The Promise and Peril of Using Disability Law as a Tool for School Reform
Published here with the permission of Washington Law Review.
Advocates have recently devised a radical litigation approach to force broad systemic changes in public schools using the most unlikely of tools: disability law. If they succeed, disability law stands to eclipse any other cause of action as the most effective means of school reform. This novel approach relies on groundbreaking research demonstrating a correlation between Adverse Childhood Experiences (ACEs) that children encounter outside school and the learning challenges they face in school. Focusing on this link, advocates claim that children from impoverished and crime-ridden neighborhoods, by virtue of where they live, have disabilities that entitle them to system-wide school remedies under federal law.
While this litigation exposes the depth of student need in high-poverty communities, the strategy is legally flawed and risks under-explored collateral consequences. Although advocates are correct that many of these children warrant individual remedies, using disability law to achieve system-wide educational reform is both unwise and unfeasible. First, such claims falsely assume that schools must identify all students who have any type of disability, when in fact schools’ substantive duties are limited to those students whose disabilities require special education or related services to ensure meaningful access to education. Second, disability law mandates services that meet individual students’ needs. Claims seeking schoolwide programmatic changes for all students are simply not legally required. Finally, classifying entire communities as disabled is over-inclusive and has the potential to stigmatize, albeit unfairly, all impoverished minority children as impaired.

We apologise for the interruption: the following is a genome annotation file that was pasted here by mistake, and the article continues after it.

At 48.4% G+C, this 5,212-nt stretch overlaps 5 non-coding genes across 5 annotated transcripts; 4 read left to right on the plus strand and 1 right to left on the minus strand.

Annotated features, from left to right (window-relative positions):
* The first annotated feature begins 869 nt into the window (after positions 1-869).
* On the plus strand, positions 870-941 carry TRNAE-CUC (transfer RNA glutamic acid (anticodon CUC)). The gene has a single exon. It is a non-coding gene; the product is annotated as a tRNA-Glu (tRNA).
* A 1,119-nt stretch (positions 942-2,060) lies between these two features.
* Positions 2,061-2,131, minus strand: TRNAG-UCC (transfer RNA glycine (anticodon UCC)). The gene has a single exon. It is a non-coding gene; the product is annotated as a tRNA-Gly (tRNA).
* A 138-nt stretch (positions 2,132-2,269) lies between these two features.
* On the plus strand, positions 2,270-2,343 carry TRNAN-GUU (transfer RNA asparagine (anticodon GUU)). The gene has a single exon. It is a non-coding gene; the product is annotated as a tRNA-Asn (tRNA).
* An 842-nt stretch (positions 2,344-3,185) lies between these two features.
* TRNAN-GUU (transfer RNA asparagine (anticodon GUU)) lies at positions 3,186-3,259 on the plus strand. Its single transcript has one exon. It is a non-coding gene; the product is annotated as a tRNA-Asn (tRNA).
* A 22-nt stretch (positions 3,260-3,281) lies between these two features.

This Article proposes a more nuanced litigation strategy and a broader legislative agenda. First, advocates should use schools’ obligations to individual ACEs-impacted students to force schools to adopt more effective early identification processes. Schools should not assume all children have a disability, but identify those who do earlier. Second, federal and state legislation should provide targeted grants to schools that serve a high percentage of students impacted by ACEs. This approach would address unmet needs of students while guarding against over-inclusion.